There have been over 200,000 South Korean babies sent overseas since the Korean war, the majority made their way to the United States. During the 1980s an average of 24 children per day left the country. In 1982, at age six months, Kayla was flown to the United States and adopted by a Japanese American couple.


The Year of The Snake marks the first collaborative work by photographer Bruce Malone and Kayla Tange. The two first met in October of 2007 and soon embarked upon a unique exploration of identity chronicling Kayla's self discovery as an adoptee. The text is drawn from observations by social workers at the Korean orphanage and is preserved in it's original translated typewritten format. The varied characters are presented in many ways, some by the "shedding" of latex skin representing our constant ability to reinvent ourselves which is combined with photographic projection to describe their environment and emotions. 

While the project originally began as a photographic vehicle to closure through the exploration of identity, it has extended and expanded into a multi media project capturing her emotional journey to Korea to meet her birth mother only for her mother to change her mind that day and the translated email and letter exchanges that continued after she returned to Los Angeles. The Year of the Snake is Kayla's ongoing passion project she hopes will inspire others to transform their shame, confusion and painful experiences associated with adoption and loss into art that ignites difficult conversations and meaningful connections.  


This is an ongoing project 


There have been over 200,000 South Korean babies sent overseas since the Korean war, the majority made their way to the United States. During the 1980s an average of 24 children per day left the country. In 1982, at age six months, Kayla was flown to the United States and adopted by a Japanese American couple.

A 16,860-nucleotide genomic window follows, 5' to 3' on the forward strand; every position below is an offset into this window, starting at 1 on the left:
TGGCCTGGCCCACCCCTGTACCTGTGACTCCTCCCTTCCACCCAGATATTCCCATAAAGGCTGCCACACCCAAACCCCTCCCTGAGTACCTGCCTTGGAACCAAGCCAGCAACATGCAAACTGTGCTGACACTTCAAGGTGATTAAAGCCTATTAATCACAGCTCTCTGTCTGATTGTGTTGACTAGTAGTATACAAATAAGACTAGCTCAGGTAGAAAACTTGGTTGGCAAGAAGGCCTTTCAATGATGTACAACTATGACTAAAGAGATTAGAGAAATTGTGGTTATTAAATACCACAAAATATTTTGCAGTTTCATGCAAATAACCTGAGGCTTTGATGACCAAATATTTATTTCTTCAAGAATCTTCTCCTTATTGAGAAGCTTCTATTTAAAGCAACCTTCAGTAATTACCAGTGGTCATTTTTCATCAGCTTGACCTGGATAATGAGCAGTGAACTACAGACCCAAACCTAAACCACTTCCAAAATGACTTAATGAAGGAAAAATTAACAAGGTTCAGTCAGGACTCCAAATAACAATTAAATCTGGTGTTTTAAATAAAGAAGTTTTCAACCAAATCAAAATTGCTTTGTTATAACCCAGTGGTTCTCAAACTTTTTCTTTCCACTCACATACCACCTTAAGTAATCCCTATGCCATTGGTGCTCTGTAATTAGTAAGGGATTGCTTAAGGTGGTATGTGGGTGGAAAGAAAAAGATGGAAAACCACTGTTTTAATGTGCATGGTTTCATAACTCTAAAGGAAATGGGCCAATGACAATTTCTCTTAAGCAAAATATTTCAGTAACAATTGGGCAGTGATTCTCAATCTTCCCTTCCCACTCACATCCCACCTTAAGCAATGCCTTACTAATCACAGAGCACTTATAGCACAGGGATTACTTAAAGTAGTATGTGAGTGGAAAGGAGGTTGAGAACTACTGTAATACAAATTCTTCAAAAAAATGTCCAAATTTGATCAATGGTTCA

The Year of The Snake marks the first collaborative work by photographer Bruce Malone and Kayla Tange. The two first met in October of 2007 and soon embarked upon a unique exploration of identity chronicling Kayla's self discovery as an adoptee. The text is drawn from observations by social workers at the Korean orphanage and is preserved in it's original translated typewritten format. The varied characters are presented in many ways, some by the "shedding" of latex skin representing our constant ability to reinvent ourselves which is combined with photographic projection to describe their environment and emotions. 

While the project originally began as a photographic vehicle to closure through the exploration of identity, it has extended and expanded into a multi media project capturing her emotional journey to Korea to meet her birth mother only for her mother to change her mind that day and the translated email and letter exchanges that continued after she returned to Los Angeles. The Year of the Snake is Kayla's ongoing passion project she hopes will inspire others to transform their shame, confusion and painful experiences associated with adoption and loss into art that ignites difficult conversations and meaningful connections.  


This is an ongoing project 


Using Format